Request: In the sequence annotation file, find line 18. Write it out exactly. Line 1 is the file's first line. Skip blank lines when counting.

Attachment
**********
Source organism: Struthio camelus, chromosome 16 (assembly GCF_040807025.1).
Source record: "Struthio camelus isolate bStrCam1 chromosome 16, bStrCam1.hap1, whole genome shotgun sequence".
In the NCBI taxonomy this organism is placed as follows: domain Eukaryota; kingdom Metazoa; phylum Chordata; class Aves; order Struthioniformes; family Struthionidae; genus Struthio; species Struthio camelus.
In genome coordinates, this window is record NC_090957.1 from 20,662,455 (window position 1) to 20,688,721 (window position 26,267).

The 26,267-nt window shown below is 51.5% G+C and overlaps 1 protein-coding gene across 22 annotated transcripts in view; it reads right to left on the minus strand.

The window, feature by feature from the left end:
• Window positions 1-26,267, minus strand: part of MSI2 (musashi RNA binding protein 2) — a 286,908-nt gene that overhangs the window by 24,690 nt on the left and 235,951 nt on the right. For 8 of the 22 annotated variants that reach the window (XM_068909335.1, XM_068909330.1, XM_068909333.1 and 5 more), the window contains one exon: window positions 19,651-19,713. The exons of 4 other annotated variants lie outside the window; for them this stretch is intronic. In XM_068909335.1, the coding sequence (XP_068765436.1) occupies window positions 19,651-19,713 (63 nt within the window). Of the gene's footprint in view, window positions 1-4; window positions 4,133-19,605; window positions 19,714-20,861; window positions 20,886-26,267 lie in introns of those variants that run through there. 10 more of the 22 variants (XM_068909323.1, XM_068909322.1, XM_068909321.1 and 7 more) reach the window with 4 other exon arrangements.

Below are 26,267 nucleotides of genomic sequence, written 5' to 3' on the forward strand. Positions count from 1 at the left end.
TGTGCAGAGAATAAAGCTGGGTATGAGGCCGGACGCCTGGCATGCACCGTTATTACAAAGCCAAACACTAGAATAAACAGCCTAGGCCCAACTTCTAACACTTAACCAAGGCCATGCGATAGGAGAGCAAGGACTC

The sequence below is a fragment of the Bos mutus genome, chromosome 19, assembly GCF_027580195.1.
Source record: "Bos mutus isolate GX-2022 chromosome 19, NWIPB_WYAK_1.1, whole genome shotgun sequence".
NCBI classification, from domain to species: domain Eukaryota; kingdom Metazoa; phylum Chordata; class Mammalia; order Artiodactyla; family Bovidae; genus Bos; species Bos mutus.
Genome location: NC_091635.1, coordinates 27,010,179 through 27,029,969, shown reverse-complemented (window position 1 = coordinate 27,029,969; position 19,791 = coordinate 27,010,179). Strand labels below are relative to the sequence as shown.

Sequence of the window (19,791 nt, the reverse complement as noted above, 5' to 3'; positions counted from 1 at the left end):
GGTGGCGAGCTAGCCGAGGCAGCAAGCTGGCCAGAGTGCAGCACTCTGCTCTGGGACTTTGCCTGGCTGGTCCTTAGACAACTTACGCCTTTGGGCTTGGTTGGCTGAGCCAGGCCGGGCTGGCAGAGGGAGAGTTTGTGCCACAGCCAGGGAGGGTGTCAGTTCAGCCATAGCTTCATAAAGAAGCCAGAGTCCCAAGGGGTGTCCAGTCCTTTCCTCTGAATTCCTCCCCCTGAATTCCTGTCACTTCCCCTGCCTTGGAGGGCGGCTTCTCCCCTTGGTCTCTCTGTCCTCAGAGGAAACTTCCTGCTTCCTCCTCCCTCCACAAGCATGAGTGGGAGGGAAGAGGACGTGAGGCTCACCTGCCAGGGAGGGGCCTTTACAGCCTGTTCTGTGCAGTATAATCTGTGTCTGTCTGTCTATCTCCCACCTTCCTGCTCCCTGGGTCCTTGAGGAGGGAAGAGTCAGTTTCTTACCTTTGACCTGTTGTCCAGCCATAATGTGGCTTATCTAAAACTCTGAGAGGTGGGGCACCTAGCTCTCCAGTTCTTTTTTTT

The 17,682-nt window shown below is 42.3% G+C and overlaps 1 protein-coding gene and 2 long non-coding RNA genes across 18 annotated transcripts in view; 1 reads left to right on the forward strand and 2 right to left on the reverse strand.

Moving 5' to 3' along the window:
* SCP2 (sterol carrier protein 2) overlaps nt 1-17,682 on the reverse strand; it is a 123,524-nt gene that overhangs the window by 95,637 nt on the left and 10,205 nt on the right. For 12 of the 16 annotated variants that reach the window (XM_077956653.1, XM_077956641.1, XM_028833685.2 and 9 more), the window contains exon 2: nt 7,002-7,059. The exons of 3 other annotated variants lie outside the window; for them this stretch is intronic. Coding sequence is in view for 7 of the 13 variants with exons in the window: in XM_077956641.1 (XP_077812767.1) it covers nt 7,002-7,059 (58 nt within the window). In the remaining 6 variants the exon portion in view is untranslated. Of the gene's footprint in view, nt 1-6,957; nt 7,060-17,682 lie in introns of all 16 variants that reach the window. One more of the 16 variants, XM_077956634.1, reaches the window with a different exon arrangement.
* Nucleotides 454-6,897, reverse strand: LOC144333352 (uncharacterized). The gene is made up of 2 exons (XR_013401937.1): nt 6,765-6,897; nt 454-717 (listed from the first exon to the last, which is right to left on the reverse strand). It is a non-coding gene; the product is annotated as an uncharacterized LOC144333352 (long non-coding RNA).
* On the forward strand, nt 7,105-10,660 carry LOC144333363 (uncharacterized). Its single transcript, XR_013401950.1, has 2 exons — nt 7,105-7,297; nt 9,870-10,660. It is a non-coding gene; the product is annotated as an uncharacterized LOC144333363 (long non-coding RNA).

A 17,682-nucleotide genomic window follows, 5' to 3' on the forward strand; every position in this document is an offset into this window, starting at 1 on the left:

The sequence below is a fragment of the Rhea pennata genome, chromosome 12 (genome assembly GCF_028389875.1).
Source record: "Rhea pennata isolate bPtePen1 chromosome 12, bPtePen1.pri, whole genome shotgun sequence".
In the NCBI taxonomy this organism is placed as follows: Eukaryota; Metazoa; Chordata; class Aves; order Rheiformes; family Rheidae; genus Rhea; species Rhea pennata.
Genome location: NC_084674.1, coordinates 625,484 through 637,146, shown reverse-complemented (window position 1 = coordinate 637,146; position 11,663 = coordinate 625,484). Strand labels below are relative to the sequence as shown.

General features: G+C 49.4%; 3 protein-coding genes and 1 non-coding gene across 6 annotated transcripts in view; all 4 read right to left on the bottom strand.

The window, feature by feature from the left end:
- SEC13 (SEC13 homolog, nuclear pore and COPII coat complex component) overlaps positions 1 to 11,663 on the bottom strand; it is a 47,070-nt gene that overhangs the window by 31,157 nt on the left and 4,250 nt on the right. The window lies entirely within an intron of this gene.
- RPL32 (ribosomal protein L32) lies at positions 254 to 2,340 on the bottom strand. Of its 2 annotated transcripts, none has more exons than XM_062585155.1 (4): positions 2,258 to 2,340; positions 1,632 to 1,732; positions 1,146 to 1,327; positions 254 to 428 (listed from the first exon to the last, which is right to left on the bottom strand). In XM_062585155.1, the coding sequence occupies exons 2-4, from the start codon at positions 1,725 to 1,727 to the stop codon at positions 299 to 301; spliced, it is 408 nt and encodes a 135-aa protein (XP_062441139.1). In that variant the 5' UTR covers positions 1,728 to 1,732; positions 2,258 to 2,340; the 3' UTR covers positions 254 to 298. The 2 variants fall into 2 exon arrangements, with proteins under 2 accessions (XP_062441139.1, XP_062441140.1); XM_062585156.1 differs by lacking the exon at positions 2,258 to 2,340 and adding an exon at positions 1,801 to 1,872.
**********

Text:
* SCP2 (sterol carrier protein 2) overlaps nt 1-17,682 on the reverse strand; it is a 123,524-nt gene that overhangs the window by 95,637 nt on the left and 10,205 nt on the right. For 12 of the 16 annotated variants that reach the window (XM_077956653.1, XM_077956641.1, XM_028833685.2 and 9 more), the window contains exon 2: nt 7,002-7,059. The exons of 3 other annotated variants lie outside the window; for them this stretch is intronic. Coding sequence is in view for 7 of the 13 variants with exons in the window: in XM_077956641.1 (XP_077812767.1) it covers nt 7,002-7,059 (58 nt within the window). In the remaining 6 variants the exon portion in view is untranslated. Of the gene's footprint in view, nt 1-6,957; nt 7,060-17,682 lie in introns of all 16 variants that reach the window. One more of the 16 variants, XM_077956634.1, reaches the window with a different exon arrangement.